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Wednesday, 23 February 2011

Edward Lear: Cold are the crabs


Macrocercus aracanga [now Ara macao] (Red and Yellow Maccaw)

Cold are the crabs that crawl on yonder hills,
Colder the cucumbers that grow beneath,
And colder still the brazen chops that wreathe
The tedious gloom of philosophic pills!
For when the tardy film of nectar fills
The simple bowls of demons and of men,
There lurks the feeble mouse, the homely hen,
And there the porcupine with all her quills.
Yet much remains -- to weave a solemn strain
That lingering sadly -- slowly dies away,
Daily departing with departing day
A pea-green gamut on a distant plain
When wily walrusses in congresses meet --
Such such is life --

Plyctolophus leadbetteri (Leadbetter's Cockatoo)

Macrocinthus hyacinthus (Hyacinthine Maccaw)

Psittacula kuhlii (Kuhl's Parrakeet)

Trichoglossus rubritorquis (Scarlet-collared Parrakeet)

Palaeornis rosaceus (Roseate Parrakeet)

Palaeornis novae-hollandiae (New Holland Parrakeet)

Platycercus pileatus (Red-capped Parrakeet)

Platycercus pileatus (Red-capped Parrakeet)

Platycercus barnardi (Barnard's Parrakeet)

Platycercus baueri (Bauer's Parrakeet)

Psittacara patagonica (Patagonian Parrakeet-Maccaw)

Platycercus tabuensis (Tabuan Parrakeet)

Edward Lear (1818-1888): Illustrations of the Family of Ptsittacidae, or Parrots, 1830 (images via uw digital collections)


Edward Lear self-portrait
, illustrating a real incident in which he had encountered a stranger who claimed that "Edward Lear" was merely a pseudonym; Lear (on the right) is showing the stranger (left) the inside of his hat, with his name in the lining
: Edward Lear (1812-1888), n.d., from Edward Lear's Nonsense Omnibus, 1943

Edward Lear: Cold are the crabs, n.d., Houghton Library ms. [perhaps unfinished -- ?]; opening line parodies Byron, Childe Harold's Pilgrimage (1812-1818), Canto II, xii, 3: 'Cold as the crags upon his native coast'; text from The Complete Verse and Other Nonsense, 2001


TC said...

Lear, a young person from Holloway with an epileptic condition, became a professional ornithological draughtsman at the age of sixteen and published this astonishing portfolio of his parrots at the age of 19.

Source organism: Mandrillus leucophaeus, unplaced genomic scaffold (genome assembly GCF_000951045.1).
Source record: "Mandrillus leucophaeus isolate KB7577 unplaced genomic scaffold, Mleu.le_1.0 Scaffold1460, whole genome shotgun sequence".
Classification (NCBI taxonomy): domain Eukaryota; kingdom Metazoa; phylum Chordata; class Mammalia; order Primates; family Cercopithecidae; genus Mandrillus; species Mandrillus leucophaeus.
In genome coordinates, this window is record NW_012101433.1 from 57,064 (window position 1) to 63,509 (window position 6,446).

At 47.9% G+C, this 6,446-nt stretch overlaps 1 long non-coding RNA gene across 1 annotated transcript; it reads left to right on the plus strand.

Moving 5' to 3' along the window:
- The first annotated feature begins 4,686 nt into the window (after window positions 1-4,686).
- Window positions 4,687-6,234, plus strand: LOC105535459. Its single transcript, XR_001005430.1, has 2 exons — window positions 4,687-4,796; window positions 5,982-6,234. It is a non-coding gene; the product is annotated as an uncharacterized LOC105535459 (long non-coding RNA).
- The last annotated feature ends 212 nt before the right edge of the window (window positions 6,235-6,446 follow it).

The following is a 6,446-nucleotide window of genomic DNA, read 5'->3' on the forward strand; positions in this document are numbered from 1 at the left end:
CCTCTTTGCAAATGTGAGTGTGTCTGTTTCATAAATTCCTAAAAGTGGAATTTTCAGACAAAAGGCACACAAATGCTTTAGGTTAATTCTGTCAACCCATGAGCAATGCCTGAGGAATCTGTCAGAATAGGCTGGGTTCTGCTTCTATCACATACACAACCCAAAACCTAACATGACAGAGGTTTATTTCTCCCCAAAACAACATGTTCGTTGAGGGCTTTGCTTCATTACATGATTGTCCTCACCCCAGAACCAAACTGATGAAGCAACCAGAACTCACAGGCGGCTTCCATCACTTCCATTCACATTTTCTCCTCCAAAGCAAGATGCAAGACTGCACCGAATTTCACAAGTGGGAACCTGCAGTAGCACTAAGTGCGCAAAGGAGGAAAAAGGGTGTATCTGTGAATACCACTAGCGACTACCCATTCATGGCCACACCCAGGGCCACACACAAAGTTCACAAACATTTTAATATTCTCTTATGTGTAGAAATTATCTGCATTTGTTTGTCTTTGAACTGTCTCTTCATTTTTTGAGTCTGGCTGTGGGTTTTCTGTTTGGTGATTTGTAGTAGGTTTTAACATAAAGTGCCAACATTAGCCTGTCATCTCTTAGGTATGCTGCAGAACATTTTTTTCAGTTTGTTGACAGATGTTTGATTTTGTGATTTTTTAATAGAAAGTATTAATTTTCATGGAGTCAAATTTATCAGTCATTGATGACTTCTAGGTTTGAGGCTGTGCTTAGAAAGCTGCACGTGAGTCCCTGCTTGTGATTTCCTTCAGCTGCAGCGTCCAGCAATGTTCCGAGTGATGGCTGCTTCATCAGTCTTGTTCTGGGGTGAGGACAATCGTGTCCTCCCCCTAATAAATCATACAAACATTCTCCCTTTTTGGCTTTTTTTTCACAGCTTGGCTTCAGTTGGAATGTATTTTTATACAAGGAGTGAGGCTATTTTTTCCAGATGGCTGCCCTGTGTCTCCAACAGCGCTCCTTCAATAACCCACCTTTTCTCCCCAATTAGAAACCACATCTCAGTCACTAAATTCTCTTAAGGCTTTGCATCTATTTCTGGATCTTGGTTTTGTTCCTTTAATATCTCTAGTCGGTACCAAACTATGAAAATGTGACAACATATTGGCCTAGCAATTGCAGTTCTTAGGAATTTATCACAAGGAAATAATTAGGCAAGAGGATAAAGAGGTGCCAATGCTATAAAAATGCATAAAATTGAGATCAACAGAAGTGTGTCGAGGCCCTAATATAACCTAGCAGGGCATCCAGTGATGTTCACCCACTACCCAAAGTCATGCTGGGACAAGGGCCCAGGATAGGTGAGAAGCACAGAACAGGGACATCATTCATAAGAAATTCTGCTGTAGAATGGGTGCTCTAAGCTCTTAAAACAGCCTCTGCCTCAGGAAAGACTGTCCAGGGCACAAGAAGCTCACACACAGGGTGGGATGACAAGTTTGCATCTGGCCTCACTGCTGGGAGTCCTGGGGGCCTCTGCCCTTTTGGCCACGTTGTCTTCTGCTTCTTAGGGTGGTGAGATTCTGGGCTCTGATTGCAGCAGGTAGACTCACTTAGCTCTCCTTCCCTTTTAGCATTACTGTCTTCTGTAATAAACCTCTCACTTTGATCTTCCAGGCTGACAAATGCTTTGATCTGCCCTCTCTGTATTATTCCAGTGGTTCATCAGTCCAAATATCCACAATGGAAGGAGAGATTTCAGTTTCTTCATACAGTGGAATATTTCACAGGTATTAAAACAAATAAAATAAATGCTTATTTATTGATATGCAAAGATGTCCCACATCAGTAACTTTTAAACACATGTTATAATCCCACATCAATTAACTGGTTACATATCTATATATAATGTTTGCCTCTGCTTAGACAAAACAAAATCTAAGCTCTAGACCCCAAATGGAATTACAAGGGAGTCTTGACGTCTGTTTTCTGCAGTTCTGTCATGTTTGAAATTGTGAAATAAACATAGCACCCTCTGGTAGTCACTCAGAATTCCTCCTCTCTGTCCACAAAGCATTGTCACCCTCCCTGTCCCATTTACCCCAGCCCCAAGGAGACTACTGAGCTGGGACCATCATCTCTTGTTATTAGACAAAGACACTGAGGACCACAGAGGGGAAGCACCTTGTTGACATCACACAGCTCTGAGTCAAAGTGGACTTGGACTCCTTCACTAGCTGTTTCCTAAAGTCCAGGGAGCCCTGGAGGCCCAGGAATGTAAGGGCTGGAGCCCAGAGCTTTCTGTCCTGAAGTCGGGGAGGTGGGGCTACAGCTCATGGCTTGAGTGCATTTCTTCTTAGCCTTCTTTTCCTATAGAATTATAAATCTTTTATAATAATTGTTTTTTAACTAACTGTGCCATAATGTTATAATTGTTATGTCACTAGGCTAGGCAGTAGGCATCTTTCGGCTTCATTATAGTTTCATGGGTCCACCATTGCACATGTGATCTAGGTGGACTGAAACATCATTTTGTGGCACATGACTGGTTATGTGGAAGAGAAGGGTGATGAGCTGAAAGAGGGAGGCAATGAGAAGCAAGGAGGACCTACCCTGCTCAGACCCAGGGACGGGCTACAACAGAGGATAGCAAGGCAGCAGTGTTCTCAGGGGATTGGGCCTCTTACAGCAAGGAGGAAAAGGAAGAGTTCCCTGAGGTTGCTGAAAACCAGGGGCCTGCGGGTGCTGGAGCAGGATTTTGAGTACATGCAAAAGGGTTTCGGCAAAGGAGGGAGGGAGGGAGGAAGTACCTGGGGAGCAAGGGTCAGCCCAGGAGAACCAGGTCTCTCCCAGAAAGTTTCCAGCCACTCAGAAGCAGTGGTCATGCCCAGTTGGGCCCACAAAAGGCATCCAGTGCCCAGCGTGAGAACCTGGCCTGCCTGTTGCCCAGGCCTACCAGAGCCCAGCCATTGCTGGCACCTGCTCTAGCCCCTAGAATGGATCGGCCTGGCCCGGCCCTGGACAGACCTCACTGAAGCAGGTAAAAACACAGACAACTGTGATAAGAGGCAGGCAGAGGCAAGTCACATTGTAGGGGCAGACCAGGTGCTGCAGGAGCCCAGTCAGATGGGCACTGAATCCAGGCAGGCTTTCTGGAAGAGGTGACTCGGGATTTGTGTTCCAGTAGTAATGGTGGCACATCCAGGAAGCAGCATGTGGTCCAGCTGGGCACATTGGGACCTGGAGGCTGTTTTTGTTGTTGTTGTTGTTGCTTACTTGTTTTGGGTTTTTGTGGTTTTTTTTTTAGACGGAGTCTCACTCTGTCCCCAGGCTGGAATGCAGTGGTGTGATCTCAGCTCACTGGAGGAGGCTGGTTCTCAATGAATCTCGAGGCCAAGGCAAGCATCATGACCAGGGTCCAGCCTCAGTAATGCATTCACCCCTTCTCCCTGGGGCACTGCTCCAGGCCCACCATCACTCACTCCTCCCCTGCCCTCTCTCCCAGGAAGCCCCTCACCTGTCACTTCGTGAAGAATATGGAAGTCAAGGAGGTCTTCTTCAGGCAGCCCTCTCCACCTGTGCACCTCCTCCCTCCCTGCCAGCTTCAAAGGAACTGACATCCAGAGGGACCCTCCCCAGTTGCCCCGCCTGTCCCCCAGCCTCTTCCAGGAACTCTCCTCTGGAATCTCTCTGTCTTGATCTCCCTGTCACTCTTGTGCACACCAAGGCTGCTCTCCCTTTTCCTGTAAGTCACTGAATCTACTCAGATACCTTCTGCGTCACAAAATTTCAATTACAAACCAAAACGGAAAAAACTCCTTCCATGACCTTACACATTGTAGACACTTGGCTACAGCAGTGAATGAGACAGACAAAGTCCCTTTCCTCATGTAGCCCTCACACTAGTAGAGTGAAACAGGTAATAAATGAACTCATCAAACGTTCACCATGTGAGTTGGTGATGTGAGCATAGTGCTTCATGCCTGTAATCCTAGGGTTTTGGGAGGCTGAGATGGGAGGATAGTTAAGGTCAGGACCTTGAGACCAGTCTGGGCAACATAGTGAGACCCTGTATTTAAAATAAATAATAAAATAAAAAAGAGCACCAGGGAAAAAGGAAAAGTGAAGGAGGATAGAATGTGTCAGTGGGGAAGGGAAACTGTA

For those who may have enjoyed the limericks in the post below, more may be found (illustrated not by Lear himself but by someone), here:

Edward Lear: There Was An Old Man of Cape Horn

Edward Lear: There Was An Old Man Who Screamed Out

Anonymous said...

The Lear posts and the last Wyatt have all had the effect (after a long day of dentistry -- my own and my cat Felix's -- we're both feeling wobbly, but he's not required to maintain a "professional" demeanor and everyone cuts him breaks when he shows signs of irritation because.....because) of making me indecently happy. Thank you. The Wyatt, with which I was unfamiliar, really haunts me.



Yes, "astonishing" -- these parrots. Preceded by those zoos, followed by Lear's words and pictures -- Johnny thanks you (as do I). Meanwhile, looking out at that ridge as the clouds descend, looking colder and colder, will it snow again? ? ?


light grey of cloud above shadowed green
ridge, moon in pale blue sky above trees
in foreground, sound of waves in channel

adding that to limit “real”
selected form, “flat”

subject, something happened,
these vertical fields

silver of low sun reflected in channel,
shadowed green of ridge across from it

TC said...

Aye, cold are the crags and the crabs, bleak the sky, desolate and forlorn the subdued peeping of the birds, steady the dripping of the gelid trickle in the rainspouts, sad the shivering of the undignified venerables, clamp-like the attaching of the cat bodies to the fugitive warmth-sources, dire the snow forecast, as day breaks... and rushing traffic honks.

Steve, in my mind I dedicated the zoo and parrot posts to Johnny. (A bit of motivation always helps.)

And Curtis, in fact I selected the bottom four zoo posters in your honour, as they are from the Philadelphia Zoo.

The blue elephant in particular has been haunting me. Of course that elephant appears largely concocted from the artistic imagination rather than from any actual animal in the savannah much less the Philadelphia Zoo. But still...

We once saw a terrible, terrible film about the cruel treatment of elephants in zoos. It discouraged me for years from looking at images of zoos.

But the Brookfield Zoo remains a place of powerful and curious memories. That was in its time, from inception in I believe 1934 onwards, a unique place, in that there was some attempt at locating animals in at least a vague approximation of their original habitats... Though now that I think of it, the fetid indoor cages and the limited roaming space and repetitive routines of the outdoor areas did seem to render many of the larger beasts semi-comatose, a sort of twilight or sundown state that, again now reconsidered, retains the stamp of a particular kind of "well-meaning" human cruelty.


Thanks Tom, came through -- 'loud and clear'.